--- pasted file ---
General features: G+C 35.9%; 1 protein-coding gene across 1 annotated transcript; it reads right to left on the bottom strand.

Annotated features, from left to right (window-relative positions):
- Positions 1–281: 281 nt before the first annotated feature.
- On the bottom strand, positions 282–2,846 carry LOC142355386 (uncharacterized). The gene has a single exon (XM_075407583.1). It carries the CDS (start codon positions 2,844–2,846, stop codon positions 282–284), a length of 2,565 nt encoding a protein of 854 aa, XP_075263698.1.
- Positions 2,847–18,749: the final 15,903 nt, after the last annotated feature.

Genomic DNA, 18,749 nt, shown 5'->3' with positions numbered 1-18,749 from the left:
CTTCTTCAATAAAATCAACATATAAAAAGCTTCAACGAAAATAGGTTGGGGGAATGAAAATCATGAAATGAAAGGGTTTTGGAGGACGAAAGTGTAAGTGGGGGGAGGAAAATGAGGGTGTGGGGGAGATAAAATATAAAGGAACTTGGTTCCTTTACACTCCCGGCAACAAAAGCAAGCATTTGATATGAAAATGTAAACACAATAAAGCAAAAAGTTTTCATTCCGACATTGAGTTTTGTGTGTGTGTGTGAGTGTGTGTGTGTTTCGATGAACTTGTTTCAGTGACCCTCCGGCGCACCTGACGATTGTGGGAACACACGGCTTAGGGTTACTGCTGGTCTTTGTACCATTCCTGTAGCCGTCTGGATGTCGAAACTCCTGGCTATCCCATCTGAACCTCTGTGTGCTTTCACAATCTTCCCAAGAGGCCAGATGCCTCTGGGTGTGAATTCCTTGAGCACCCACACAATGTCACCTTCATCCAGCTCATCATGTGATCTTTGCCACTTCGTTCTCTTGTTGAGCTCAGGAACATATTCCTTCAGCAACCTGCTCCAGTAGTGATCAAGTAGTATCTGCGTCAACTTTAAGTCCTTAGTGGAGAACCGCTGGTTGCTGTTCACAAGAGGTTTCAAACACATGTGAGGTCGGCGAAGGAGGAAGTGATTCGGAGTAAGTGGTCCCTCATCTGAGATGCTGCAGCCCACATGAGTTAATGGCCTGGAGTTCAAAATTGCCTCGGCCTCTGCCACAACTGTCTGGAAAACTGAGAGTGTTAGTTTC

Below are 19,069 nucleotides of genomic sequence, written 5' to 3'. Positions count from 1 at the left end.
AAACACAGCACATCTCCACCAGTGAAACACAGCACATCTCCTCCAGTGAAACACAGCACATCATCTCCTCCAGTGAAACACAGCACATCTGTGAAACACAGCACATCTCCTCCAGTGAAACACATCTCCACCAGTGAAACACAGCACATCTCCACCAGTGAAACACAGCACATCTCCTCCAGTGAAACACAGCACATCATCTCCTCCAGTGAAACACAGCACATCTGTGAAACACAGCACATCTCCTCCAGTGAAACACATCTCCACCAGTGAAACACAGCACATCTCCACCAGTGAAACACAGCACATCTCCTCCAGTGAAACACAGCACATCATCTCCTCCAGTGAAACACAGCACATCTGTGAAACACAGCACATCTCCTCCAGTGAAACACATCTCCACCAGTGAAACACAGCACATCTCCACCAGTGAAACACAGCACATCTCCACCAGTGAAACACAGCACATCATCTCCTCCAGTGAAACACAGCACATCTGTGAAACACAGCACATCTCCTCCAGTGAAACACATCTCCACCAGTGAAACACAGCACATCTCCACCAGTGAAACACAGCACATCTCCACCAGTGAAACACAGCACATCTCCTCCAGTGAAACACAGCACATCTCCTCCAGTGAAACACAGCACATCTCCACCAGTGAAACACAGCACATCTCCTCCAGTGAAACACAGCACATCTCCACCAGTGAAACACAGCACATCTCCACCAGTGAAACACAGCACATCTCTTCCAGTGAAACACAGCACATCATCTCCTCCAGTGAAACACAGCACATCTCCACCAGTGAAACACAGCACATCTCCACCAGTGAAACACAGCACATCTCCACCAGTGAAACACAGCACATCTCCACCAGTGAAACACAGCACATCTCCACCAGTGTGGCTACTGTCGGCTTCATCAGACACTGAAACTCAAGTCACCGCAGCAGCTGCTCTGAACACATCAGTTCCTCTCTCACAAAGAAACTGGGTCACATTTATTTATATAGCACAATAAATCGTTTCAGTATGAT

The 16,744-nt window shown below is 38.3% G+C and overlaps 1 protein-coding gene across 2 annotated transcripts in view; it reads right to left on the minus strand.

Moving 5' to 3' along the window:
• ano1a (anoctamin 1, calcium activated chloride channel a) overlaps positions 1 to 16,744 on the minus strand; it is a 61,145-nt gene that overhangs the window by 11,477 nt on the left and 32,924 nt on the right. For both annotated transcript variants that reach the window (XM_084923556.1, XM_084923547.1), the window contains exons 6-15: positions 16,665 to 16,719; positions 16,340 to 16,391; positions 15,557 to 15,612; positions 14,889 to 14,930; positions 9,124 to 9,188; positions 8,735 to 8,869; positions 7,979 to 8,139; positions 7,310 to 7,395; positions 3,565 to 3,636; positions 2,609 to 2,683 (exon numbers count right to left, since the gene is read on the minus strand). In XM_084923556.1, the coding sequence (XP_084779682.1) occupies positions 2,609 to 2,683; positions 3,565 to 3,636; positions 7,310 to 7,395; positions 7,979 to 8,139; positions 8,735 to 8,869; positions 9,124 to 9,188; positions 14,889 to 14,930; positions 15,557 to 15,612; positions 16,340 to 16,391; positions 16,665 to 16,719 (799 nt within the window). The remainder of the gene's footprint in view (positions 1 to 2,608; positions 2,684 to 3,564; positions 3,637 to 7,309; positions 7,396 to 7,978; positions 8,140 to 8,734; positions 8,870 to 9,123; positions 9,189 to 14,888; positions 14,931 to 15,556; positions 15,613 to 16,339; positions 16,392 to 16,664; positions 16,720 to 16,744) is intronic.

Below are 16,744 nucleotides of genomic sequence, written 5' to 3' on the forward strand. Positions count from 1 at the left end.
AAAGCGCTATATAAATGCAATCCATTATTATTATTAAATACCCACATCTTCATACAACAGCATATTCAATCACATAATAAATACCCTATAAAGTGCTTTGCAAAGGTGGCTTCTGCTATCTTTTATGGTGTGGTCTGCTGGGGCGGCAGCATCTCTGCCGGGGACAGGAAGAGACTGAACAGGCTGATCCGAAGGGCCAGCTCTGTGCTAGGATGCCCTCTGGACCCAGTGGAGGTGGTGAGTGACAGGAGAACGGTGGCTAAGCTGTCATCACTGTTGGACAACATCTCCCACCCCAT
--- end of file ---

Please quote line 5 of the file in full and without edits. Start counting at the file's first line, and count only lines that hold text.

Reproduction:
- Positions 2,847–18,749: the final 15,903 nt, after the last annotated feature.